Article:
Riovanes Castle is the most notorious map in Final Fantasy Tactics. It contains four battles, three of which would make anyone’s list of Hardest Battles in the Game. First you have to clear a small army away from the castle gate; easily-enough accomplished if you have guns and a ton of healing potions. No sweat.
Next, McGinnis has to solo Wiegraf. This is the fight that caused ten thousand ragequits. An unsuspecting player who hasn’t been cycling through his save slots (and remember, this game originally premiered on the PSX, which involved using memory cards with very limited space) who saves his game after clearing the easy fight can find himself in a totally unwinnable battle against Wiegraf. The only way to win this fight is through preparation, but if you’re locked down to one game save there’s no time to go back and prepare. Whoops.
I knew the fight was coming, of course, so I had a safe save outside of Riovanes. I didn’t do any preparation, though, because I couldn’t think of anything to do. Wiegraf punished me severely for my ineptitude. Getting ahead in the damage was impossible because Auto-Potion wasn’t enough to cover the 150+ damage he was whacking me with every round. There wasn’t even any range advantage, because his Move and Speed were both so great. The solution ended up being selling off all my Potions and Hi-Potions. This way, when Auto-Potion triggered, it would use an X-Potion instead and restore 150 HP, instead of 30. This not only made the fight winnable, but impossible to lose. Every round Auto-Potion triggered I was able to shoot Wiegraf instead of healing, and he wasn’t able to take much of that.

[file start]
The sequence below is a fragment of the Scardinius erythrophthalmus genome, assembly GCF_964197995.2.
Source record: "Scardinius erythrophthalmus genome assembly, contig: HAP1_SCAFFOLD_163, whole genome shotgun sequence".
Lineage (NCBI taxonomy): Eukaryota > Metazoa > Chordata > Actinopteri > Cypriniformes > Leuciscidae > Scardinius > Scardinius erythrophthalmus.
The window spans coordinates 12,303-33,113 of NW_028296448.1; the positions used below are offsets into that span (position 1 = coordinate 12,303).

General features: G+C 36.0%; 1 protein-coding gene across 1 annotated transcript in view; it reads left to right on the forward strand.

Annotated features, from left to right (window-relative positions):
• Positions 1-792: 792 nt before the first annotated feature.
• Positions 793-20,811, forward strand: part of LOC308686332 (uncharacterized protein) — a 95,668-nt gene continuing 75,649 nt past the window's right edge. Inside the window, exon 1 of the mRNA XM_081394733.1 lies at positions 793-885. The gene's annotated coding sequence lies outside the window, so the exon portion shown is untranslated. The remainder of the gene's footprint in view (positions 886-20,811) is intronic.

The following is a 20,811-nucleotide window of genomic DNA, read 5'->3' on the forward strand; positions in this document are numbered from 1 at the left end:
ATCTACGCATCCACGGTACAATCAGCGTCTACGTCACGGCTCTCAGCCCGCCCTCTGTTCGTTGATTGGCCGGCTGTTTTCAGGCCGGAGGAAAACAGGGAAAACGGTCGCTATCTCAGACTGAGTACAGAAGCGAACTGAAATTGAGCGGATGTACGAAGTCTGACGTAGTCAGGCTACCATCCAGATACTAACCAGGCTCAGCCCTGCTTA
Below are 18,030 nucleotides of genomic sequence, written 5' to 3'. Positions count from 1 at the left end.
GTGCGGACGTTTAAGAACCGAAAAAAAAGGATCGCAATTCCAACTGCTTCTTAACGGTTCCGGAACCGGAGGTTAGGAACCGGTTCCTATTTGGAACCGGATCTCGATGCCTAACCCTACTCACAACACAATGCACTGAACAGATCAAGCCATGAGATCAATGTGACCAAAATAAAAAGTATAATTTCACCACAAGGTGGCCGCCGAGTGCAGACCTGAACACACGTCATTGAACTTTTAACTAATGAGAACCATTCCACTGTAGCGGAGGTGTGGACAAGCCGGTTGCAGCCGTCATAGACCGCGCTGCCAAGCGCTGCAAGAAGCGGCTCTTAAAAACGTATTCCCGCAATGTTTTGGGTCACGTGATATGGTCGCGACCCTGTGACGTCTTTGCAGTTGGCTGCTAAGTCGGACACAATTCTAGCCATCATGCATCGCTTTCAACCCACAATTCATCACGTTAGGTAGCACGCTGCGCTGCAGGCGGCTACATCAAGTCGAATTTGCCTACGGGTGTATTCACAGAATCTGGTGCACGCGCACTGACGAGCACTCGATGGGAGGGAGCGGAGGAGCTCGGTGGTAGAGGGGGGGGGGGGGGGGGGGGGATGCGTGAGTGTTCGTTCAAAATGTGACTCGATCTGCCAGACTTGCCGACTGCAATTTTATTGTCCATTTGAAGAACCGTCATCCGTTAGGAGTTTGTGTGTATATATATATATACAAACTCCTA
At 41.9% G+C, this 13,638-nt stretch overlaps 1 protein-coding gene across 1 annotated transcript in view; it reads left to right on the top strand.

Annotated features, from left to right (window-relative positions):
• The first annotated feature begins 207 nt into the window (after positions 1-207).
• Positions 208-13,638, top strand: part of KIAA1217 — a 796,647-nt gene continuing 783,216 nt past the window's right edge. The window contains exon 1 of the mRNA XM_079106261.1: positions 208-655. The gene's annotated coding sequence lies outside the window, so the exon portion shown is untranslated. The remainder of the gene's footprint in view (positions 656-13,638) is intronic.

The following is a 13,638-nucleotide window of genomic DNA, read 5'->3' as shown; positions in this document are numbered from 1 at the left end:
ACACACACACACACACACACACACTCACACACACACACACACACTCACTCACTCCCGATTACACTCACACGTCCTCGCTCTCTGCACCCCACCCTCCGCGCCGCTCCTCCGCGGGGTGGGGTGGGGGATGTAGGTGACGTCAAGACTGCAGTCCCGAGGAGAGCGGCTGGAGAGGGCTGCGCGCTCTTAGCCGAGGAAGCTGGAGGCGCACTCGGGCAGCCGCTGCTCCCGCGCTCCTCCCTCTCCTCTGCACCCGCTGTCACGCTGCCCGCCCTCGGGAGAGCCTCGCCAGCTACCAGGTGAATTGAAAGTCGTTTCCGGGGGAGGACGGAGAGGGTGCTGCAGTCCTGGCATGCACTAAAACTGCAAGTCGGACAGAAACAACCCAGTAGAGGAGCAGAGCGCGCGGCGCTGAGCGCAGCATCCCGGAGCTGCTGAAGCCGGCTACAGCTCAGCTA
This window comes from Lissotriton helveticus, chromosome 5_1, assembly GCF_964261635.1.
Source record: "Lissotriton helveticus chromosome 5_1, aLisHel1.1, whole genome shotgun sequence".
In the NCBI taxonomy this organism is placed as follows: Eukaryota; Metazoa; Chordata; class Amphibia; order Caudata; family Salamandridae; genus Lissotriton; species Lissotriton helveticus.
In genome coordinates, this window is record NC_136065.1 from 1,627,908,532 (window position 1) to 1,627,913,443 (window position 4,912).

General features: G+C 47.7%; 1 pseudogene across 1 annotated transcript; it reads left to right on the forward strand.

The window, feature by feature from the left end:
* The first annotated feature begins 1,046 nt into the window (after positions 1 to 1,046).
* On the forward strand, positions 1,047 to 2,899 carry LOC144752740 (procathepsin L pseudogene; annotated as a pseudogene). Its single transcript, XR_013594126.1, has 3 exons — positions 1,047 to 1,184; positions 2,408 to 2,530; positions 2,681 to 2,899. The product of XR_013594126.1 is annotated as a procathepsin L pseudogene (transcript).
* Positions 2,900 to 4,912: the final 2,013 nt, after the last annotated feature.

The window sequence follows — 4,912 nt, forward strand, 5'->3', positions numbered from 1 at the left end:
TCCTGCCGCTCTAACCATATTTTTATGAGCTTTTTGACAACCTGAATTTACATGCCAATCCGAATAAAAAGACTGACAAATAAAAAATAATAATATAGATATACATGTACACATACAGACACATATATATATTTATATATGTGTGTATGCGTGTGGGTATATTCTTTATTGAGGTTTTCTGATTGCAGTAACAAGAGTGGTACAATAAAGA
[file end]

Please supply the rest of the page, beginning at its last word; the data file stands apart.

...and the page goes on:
So begins the third fight, where Wiegraf transforms into Belias and both parties call in their reinforcements. Belias’s reinforcements are a pack of demons who, like Belias himself, can one-shot poor, hapless Chemists who don’t line up on the Zodiac compatibility. This battle was brutal, but I was able to stay on top of things. The Chemists who didn’t die from a single attack were highly durable thanks to Auto-X-Potions. Plus, the demons themselves were not very durable; a couple shots each and I was able to take them out. Aside from that it was just a matter of making sure no two Chemists were within four squares of each other; far enough away that Belias couldn’t squeeze them both into one of this summon spells, but close enough that I could step in with a quick Phoenix Down when required.
It was a satisfying fight.
And then Marquis Elmdore.
Fuck Marquis Elmdore.
If you’ve played FFT you already know why this fight is awful. I’m going to describe it in detail anyway.